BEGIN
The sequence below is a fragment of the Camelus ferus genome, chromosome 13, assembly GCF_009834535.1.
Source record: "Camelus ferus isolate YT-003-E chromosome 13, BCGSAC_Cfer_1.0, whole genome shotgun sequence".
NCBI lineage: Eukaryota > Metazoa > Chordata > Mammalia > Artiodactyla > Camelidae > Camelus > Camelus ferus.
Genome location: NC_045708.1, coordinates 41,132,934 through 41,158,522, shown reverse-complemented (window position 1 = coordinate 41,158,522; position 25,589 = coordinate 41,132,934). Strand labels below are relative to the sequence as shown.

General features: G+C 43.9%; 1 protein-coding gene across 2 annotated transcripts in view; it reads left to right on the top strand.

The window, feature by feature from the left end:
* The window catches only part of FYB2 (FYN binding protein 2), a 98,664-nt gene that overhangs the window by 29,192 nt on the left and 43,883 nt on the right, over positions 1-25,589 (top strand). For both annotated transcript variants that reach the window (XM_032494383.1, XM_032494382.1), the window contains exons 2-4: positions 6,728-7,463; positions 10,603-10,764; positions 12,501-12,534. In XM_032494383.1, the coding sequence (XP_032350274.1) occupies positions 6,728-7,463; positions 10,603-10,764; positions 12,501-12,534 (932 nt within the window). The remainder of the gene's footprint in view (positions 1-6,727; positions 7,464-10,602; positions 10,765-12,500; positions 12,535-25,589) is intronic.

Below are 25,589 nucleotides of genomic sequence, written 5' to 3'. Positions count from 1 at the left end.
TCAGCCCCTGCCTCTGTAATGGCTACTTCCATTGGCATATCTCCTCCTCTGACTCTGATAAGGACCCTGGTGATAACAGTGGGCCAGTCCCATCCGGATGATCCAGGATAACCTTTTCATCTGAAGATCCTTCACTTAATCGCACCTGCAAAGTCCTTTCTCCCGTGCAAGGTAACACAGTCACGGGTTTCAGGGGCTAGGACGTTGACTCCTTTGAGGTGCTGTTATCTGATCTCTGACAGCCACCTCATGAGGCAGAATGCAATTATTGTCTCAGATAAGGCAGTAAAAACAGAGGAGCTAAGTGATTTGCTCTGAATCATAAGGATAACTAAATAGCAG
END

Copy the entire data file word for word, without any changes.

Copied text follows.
The sequence below is a fragment of the Camelus ferus genome, chromosome 13, assembly GCF_009834535.1.
Source record: "Camelus ferus isolate YT-003-E chromosome 13, BCGSAC_Cfer_1.0, whole genome shotgun sequence".
NCBI lineage: Eukaryota > Metazoa > Chordata > Mammalia > Artiodactyla > Camelidae > Camelus > Camelus ferus.
Genome location: NC_045708.1, coordinates 41,132,934 through 41,158,522, shown reverse-complemented (window position 1 = coordinate 41,158,522; position 25,589 = coordinate 41,132,934). Strand labels below are relative to the sequence as shown.

General features: G+C 43.9%; 1 protein-coding gene across 2 annotated transcripts in view; it reads left to right on the top strand.

The window, feature by feature from the left end:
* The window catches only part of FYB2 (FYN binding protein 2), a 98,664-nt gene that overhangs the window by 29,192 nt on the left and 43,883 nt on the right, over positions 1-25,589 (top strand). For both annotated transcript variants that reach the window (XM_032494383.1, XM_032494382.1), the window contains exons 2-4: positions 6,728-7,463; positions 10,603-10,764; positions 12,501-12,534. In XM_032494383.1, the coding sequence (XP_032350274.1) occupies positions 6,728-7,463; positions 10,603-10,764; positions 12,501-12,534 (932 nt within the window). The remainder of the gene's footprint in view (positions 1-6,727; positions 7,464-10,602; positions 10,765-12,500; positions 12,535-25,589) is intronic.

Below are 25,589 nucleotides of genomic sequence, written 5' to 3'. Positions count from 1 at the left end.
TCAGCCCCTGCCTCTGTAATGGCTACTTCCATTGGCATATCTCCTCCTCTGACTCTGATAAGGACCCTGGTGATAACAGTGGGCCAGTCCCATCCGGATGATCCAGGATAACCTTTTCATCTGAAGATCCTTCACTTAATCGCACCTGCAAAGTCCTTTCTCCCGTGCAAGGTAACACAGTCACGGGTTTCAGGGGCTAGGACGTTGACTCCTTTGAGGTGCTGTTATCTGATCTCTGACAGCCACCTCATGAGGCAGAATGCAATTATTGTCTCAGATAAGGCAGTAAAAACAGAGGAGCTAAGTGATTTGCTCTGAATCATAAGGATAACTAAATAGCAG